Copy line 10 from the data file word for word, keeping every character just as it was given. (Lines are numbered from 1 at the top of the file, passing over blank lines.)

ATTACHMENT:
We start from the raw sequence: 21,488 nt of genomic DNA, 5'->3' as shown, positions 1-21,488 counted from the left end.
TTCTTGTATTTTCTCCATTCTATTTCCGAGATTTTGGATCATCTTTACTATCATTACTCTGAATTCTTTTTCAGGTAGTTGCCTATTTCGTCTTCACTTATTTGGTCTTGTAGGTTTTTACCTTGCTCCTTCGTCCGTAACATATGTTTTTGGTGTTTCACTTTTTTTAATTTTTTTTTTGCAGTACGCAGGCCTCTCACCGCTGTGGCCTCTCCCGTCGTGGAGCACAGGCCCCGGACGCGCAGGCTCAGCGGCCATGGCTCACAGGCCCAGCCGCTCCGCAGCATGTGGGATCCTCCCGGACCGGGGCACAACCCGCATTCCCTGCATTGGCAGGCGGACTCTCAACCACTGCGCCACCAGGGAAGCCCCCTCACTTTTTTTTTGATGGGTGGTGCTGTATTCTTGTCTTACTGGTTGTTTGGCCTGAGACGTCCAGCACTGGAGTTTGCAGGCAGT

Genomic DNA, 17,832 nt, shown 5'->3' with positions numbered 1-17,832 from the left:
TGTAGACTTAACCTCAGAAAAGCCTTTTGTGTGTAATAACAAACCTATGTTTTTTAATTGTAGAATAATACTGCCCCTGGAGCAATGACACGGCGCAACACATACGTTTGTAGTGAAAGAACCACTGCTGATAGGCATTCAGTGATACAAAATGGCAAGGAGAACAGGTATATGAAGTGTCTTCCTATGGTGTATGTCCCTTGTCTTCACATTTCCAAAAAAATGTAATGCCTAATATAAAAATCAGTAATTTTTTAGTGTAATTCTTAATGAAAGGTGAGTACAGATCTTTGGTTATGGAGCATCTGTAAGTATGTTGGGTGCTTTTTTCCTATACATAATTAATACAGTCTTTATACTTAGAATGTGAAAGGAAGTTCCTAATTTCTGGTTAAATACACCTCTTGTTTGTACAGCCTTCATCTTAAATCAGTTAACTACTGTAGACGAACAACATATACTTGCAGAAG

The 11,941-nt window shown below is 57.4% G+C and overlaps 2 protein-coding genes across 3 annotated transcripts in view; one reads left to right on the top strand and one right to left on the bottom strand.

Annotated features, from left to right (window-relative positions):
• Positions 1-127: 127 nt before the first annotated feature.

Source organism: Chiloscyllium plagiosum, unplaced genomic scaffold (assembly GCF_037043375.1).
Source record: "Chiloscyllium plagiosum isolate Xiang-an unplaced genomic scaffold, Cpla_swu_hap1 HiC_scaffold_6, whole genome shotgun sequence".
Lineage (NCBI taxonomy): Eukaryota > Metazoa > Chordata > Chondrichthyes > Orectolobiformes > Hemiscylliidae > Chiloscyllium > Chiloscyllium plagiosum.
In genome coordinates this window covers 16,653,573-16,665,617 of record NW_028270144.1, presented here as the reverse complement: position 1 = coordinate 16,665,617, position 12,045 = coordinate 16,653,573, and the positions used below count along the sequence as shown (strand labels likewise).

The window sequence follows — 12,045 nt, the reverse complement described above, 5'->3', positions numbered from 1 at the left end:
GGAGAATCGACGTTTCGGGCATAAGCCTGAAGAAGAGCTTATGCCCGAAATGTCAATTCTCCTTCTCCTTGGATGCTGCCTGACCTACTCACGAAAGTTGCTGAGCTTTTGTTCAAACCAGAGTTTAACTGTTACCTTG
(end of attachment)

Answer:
Lineage (NCBI taxonomy): Eukaryota > Metazoa > Chordata > Chondrichthyes > Orectolobiformes > Hemiscylliidae > Chiloscyllium > Chiloscyllium plagiosum.